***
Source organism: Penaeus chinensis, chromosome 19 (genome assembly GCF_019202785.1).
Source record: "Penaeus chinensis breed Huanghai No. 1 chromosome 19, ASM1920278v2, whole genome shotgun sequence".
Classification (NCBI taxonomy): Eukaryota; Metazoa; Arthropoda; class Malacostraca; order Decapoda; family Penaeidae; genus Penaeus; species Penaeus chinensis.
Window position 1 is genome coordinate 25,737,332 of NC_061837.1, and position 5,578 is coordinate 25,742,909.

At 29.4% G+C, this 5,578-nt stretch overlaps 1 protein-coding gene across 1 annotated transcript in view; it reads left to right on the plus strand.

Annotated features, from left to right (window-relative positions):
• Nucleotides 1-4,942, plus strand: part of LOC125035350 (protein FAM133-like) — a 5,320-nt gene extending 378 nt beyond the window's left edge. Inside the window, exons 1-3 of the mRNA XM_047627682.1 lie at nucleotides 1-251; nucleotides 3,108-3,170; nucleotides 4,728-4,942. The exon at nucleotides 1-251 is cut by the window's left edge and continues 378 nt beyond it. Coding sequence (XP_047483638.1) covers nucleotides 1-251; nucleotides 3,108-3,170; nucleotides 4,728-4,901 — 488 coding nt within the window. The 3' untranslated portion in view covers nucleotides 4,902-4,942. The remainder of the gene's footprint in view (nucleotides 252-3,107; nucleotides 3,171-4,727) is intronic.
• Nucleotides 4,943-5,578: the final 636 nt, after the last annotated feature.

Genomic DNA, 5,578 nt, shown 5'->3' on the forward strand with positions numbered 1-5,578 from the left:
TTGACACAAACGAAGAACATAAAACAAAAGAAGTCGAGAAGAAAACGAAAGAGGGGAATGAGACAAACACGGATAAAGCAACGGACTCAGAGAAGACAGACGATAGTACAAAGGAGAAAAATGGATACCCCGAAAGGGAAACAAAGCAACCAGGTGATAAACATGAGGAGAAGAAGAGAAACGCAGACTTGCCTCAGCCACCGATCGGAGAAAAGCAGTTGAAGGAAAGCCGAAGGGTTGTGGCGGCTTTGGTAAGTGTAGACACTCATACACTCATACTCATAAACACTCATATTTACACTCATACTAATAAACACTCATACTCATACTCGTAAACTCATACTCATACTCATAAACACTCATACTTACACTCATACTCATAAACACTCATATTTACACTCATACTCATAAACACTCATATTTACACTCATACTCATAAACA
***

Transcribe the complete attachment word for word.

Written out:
Source organism: Penaeus chinensis, chromosome 19 (genome assembly GCF_019202785.1).
Source record: "Penaeus chinensis breed Huanghai No. 1 chromosome 19, ASM1920278v2, whole genome shotgun sequence".
Classification (NCBI taxonomy): Eukaryota; Metazoa; Arthropoda; class Malacostraca; order Decapoda; family Penaeidae; genus Penaeus; species Penaeus chinensis.
Window position 1 is genome coordinate 25,737,332 of NC_061837.1, and position 5,578 is coordinate 25,742,909.

At 29.4% G+C, this 5,578-nt stretch overlaps 1 protein-coding gene across 1 annotated transcript in view; it reads left to right on the plus strand.

Annotated features, from left to right (window-relative positions):
• Nucleotides 1-4,942, plus strand: part of LOC125035350 (protein FAM133-like) — a 5,320-nt gene extending 378 nt beyond the window's left edge. Inside the window, exons 1-3 of the mRNA XM_047627682.1 lie at nucleotides 1-251; nucleotides 3,108-3,170; nucleotides 4,728-4,942. The exon at nucleotides 1-251 is cut by the window's left edge and continues 378 nt beyond it. Coding sequence (XP_047483638.1) covers nucleotides 1-251; nucleotides 3,108-3,170; nucleotides 4,728-4,901 — 488 coding nt within the window. The 3' untranslated portion in view covers nucleotides 4,902-4,942. The remainder of the gene's footprint in view (nucleotides 252-3,107; nucleotides 3,171-4,727) is intronic.
• Nucleotides 4,943-5,578: the final 636 nt, after the last annotated feature.

Genomic DNA, 5,578 nt, shown 5'->3' on the forward strand with positions numbered 1-5,578 from the left:
TTGACACAAACGAAGAACATAAAACAAAAGAAGTCGAGAAGAAAACGAAAGAGGGGAATGAGACAAACACGGATAAAGCAACGGACTCAGAGAAGACAGACGATAGTACAAAGGAGAAAAATGGATACCCCGAAAGGGAAACAAAGCAACCAGGTGATAAACATGAGGAGAAGAAGAGAAACGCAGACTTGCCTCAGCCACCGATCGGAGAAAAGCAGTTGAAGGAAAGCCGAAGGGTTGTGGCGGCTTTGGTAAGTGTAGACACTCATACACTCATACTCATAAACACTCATATTTACACTCATACTAATAAACACTCATACTCATACTCGTAAACTCATACTCATACTCATAAACACTCATACTTACACTCATACTCATAAACACTCATATTTACACTCATACTCATAAACACTCATATTTACACTCATACTCATAAACA